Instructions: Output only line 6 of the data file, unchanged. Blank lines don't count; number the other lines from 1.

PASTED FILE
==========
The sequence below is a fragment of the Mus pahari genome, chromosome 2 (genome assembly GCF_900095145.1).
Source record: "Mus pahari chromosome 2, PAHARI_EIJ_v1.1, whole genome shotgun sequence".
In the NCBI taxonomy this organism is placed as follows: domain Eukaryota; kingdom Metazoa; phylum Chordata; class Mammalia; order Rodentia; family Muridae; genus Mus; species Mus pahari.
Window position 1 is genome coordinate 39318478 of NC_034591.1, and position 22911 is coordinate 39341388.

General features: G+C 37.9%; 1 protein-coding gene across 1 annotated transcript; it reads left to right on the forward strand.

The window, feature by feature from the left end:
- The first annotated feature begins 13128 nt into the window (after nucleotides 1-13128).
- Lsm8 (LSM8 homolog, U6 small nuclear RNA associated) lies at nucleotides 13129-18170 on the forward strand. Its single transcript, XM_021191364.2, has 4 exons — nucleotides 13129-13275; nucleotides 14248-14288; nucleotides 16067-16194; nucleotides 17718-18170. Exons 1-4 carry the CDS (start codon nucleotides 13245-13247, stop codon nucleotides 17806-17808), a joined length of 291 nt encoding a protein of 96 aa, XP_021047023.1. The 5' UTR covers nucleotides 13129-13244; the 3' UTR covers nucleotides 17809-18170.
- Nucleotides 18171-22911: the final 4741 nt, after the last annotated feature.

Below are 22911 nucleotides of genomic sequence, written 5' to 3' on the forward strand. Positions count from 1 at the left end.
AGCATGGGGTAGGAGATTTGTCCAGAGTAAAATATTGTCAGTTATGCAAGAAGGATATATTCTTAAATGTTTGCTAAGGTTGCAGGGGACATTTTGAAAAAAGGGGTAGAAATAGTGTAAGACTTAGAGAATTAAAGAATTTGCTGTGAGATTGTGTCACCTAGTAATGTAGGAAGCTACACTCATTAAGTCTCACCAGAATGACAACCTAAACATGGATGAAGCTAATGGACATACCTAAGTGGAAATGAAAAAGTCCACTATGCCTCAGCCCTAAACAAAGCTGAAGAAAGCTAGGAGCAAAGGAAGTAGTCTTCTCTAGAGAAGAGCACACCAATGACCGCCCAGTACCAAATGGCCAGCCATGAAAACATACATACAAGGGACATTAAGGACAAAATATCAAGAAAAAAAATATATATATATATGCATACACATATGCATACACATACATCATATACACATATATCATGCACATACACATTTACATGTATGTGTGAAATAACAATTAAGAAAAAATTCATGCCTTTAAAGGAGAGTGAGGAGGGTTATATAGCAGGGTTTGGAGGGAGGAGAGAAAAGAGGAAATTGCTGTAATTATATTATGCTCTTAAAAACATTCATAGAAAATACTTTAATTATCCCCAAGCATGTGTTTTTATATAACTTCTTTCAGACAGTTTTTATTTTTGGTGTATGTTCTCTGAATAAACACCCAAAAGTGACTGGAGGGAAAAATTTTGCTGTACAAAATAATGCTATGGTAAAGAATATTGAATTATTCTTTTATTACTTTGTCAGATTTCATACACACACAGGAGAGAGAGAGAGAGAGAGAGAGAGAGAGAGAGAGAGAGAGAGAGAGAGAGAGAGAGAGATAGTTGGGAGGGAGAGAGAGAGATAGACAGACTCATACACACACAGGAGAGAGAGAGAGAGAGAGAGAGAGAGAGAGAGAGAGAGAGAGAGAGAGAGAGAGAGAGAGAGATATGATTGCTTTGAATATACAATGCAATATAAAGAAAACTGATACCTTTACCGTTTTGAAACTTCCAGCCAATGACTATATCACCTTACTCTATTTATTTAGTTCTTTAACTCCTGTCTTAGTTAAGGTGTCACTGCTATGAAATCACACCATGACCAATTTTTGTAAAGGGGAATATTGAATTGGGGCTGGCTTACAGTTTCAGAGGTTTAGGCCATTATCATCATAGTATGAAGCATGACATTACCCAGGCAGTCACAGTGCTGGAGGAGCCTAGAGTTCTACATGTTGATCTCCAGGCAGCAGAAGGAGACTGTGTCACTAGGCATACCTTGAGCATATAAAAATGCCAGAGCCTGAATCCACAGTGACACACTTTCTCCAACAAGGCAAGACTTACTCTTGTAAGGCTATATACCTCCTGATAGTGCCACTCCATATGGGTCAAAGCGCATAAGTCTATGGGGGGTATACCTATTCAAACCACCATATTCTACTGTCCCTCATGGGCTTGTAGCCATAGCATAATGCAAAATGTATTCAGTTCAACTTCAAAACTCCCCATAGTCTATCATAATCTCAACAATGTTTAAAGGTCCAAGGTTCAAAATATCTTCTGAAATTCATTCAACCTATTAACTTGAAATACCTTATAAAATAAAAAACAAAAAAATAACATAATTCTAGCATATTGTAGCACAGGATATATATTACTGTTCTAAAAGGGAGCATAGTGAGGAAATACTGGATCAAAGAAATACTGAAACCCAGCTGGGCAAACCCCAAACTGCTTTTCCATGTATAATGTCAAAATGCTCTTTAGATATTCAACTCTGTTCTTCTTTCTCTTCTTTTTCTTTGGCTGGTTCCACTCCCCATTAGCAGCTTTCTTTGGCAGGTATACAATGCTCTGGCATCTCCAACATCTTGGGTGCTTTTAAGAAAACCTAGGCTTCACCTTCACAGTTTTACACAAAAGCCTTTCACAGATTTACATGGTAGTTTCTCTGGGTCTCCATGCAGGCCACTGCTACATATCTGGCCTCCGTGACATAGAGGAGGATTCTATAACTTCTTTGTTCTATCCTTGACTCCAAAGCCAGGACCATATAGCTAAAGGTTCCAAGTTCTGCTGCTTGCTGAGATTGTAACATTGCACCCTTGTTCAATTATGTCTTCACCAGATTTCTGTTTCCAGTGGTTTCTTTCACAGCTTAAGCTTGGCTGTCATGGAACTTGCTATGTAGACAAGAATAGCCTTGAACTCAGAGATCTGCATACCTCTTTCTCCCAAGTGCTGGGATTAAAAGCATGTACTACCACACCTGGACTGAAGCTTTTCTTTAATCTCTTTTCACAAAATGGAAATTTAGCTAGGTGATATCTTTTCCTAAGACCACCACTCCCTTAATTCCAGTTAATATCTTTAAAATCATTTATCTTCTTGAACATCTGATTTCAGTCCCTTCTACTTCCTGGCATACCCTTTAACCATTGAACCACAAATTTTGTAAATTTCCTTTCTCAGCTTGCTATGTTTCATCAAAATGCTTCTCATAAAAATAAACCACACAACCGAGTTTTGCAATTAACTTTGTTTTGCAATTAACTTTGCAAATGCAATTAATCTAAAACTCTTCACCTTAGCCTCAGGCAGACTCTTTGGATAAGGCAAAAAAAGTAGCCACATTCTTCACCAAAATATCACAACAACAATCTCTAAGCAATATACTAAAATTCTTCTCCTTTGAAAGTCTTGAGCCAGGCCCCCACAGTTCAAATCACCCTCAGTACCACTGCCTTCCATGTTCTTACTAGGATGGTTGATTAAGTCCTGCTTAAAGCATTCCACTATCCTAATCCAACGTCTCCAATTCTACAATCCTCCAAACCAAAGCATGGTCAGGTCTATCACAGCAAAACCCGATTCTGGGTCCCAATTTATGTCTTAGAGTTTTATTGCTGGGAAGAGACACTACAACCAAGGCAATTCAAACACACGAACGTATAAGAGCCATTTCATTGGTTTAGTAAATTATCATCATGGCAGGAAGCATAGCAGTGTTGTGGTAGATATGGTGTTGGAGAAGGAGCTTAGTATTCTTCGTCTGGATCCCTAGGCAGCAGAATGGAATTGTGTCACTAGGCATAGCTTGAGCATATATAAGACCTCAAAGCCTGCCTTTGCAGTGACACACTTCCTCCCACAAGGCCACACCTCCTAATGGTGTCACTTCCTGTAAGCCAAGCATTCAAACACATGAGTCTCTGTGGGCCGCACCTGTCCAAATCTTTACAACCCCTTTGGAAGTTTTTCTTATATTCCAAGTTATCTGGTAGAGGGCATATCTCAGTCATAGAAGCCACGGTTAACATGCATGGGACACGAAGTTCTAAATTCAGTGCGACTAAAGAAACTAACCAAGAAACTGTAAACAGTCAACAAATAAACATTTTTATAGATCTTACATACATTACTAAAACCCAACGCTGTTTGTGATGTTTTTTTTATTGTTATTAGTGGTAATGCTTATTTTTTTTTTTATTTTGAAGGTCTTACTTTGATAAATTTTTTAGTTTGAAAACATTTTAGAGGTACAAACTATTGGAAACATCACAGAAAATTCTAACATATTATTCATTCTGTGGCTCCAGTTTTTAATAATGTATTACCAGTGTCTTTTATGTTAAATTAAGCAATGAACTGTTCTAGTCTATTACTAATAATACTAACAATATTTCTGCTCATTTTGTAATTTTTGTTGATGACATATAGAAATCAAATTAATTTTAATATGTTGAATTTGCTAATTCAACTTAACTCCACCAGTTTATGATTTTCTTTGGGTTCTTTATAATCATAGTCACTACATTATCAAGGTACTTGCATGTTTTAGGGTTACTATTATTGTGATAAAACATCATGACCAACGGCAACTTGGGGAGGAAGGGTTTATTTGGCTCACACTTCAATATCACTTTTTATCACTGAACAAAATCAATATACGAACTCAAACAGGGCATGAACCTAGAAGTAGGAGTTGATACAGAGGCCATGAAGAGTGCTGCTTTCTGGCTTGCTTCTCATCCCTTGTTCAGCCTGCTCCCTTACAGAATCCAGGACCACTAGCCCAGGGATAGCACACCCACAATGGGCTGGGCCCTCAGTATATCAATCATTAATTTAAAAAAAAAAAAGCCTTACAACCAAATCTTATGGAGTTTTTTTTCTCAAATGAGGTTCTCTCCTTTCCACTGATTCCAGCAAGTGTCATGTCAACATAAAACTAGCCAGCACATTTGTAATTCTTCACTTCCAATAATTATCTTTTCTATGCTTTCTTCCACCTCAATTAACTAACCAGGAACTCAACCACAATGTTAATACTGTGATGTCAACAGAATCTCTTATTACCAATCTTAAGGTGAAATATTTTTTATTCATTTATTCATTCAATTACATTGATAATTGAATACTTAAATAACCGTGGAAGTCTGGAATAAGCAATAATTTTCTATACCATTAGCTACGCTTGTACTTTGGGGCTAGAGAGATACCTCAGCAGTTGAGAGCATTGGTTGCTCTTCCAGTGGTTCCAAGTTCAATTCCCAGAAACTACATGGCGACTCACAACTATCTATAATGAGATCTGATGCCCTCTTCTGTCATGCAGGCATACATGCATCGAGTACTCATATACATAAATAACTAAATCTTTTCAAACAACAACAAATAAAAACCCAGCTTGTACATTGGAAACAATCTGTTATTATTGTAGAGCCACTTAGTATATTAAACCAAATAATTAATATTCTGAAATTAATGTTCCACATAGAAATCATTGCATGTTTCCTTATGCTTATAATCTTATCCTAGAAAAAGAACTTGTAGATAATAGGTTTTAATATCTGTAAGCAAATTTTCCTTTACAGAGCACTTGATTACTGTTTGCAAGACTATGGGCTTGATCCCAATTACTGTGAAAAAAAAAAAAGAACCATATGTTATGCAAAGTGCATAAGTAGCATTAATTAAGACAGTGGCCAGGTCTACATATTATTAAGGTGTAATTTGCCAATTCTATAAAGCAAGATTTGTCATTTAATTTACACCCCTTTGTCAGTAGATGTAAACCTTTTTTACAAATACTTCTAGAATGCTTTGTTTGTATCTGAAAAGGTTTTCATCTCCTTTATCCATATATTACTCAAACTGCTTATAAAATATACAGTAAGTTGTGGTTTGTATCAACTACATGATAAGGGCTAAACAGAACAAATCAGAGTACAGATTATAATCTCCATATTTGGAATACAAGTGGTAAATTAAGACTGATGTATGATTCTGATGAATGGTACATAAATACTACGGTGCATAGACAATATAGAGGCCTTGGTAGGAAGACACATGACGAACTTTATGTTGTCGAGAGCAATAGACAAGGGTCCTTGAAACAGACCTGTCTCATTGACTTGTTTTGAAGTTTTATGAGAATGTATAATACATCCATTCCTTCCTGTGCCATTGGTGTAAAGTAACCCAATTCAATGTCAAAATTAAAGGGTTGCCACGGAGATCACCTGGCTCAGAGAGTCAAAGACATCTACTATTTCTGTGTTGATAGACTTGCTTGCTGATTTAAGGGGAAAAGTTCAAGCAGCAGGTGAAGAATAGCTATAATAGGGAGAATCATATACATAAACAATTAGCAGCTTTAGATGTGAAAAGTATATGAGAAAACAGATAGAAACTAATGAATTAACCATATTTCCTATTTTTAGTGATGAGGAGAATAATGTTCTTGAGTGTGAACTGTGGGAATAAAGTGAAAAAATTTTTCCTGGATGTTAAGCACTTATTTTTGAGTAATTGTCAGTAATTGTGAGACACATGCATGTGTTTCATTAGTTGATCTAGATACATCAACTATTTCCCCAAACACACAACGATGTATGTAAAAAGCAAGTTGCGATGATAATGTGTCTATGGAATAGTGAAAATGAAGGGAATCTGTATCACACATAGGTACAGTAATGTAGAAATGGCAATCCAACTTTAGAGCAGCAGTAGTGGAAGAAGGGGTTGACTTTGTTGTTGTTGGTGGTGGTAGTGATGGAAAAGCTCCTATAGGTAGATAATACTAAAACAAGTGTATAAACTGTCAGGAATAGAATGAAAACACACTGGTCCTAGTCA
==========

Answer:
The window, feature by feature from the left end: